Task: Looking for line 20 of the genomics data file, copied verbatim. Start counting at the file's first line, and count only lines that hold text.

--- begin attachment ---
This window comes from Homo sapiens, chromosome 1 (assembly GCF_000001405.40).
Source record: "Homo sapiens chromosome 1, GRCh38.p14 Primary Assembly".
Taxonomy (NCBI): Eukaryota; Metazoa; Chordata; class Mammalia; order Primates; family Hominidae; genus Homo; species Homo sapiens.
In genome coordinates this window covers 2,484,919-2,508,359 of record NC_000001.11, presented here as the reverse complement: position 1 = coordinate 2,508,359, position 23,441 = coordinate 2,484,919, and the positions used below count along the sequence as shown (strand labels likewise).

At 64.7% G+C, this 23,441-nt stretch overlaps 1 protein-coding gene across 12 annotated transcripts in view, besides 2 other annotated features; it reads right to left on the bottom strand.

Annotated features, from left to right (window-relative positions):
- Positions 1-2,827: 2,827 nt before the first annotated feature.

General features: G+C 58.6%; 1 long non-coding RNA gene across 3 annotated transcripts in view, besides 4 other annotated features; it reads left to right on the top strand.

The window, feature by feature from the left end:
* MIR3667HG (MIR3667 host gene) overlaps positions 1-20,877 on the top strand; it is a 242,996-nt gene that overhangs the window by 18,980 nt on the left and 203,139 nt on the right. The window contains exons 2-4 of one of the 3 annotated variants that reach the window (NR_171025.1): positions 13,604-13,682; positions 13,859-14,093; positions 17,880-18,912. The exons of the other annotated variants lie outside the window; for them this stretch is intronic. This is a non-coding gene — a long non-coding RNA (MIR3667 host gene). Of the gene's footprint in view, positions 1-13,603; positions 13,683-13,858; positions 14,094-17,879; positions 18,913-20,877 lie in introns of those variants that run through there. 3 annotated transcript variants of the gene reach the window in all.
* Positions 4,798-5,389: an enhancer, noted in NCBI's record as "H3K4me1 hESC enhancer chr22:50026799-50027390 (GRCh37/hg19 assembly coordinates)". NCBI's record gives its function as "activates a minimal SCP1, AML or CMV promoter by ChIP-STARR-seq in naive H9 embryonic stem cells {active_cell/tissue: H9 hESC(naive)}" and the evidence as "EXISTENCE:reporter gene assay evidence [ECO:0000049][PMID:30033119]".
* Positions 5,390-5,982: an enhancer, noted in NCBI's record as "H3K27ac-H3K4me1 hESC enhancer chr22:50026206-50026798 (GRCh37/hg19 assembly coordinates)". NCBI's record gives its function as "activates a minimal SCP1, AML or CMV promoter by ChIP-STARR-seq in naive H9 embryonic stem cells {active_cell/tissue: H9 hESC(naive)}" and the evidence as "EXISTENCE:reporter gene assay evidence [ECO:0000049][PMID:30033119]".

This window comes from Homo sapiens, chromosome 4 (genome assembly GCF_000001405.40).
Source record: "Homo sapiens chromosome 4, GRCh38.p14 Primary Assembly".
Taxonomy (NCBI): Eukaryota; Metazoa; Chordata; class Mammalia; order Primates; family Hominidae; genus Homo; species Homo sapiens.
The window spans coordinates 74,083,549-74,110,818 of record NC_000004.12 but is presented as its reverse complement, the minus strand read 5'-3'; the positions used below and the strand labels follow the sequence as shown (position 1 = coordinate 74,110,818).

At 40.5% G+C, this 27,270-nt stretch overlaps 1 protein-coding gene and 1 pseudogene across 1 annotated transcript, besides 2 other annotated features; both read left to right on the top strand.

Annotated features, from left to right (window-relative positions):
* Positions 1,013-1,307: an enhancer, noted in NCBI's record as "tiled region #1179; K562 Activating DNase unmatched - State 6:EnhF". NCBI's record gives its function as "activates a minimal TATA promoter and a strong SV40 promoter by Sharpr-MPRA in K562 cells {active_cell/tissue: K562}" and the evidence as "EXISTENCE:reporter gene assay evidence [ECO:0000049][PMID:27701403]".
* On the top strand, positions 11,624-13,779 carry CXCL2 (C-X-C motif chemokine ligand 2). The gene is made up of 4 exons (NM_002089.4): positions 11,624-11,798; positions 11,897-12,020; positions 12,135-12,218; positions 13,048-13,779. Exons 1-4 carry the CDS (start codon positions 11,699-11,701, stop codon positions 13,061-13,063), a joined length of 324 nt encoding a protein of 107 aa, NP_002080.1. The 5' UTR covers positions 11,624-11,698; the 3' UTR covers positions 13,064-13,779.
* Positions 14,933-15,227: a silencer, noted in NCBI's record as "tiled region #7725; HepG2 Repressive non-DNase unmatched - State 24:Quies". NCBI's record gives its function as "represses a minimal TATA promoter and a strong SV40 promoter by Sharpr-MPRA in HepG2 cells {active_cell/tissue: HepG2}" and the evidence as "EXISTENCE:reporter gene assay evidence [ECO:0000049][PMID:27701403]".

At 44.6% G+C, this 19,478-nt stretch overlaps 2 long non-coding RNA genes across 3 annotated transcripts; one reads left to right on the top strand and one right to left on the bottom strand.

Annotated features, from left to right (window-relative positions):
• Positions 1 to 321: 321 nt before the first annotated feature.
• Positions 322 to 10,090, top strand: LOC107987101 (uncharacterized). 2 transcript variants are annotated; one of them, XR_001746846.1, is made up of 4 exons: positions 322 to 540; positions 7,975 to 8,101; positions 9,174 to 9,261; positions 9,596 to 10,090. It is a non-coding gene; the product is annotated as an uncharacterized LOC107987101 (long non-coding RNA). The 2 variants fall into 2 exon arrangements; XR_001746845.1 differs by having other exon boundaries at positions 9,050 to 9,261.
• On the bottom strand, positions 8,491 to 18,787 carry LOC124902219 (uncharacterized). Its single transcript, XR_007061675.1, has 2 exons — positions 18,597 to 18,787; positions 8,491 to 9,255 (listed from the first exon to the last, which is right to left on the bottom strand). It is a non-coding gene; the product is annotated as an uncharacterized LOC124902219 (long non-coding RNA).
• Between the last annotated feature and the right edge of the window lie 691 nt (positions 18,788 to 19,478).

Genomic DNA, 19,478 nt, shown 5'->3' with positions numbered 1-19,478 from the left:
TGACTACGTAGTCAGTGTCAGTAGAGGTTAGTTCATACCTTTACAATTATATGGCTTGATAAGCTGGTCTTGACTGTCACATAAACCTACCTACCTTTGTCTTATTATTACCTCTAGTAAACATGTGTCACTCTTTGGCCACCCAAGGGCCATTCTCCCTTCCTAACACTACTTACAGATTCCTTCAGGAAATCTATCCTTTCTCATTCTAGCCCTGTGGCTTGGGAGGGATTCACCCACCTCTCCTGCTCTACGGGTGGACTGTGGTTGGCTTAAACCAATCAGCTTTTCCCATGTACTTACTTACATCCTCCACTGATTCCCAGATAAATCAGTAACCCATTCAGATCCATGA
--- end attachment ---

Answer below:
* On the top strand, positions 11,624-13,779 carry CXCL2 (C-X-C motif chemokine ligand 2). The gene is made up of 4 exons (NM_002089.4): positions 11,624-11,798; positions 11,897-12,020; positions 12,135-12,218; positions 13,048-13,779. Exons 1-4 carry the CDS (start codon positions 11,699-11,701, stop codon positions 13,061-13,063), a joined length of 324 nt encoding a protein of 107 aa, NP_002080.1. The 5' UTR covers positions 11,624-11,698; the 3' UTR covers positions 13,064-13,779.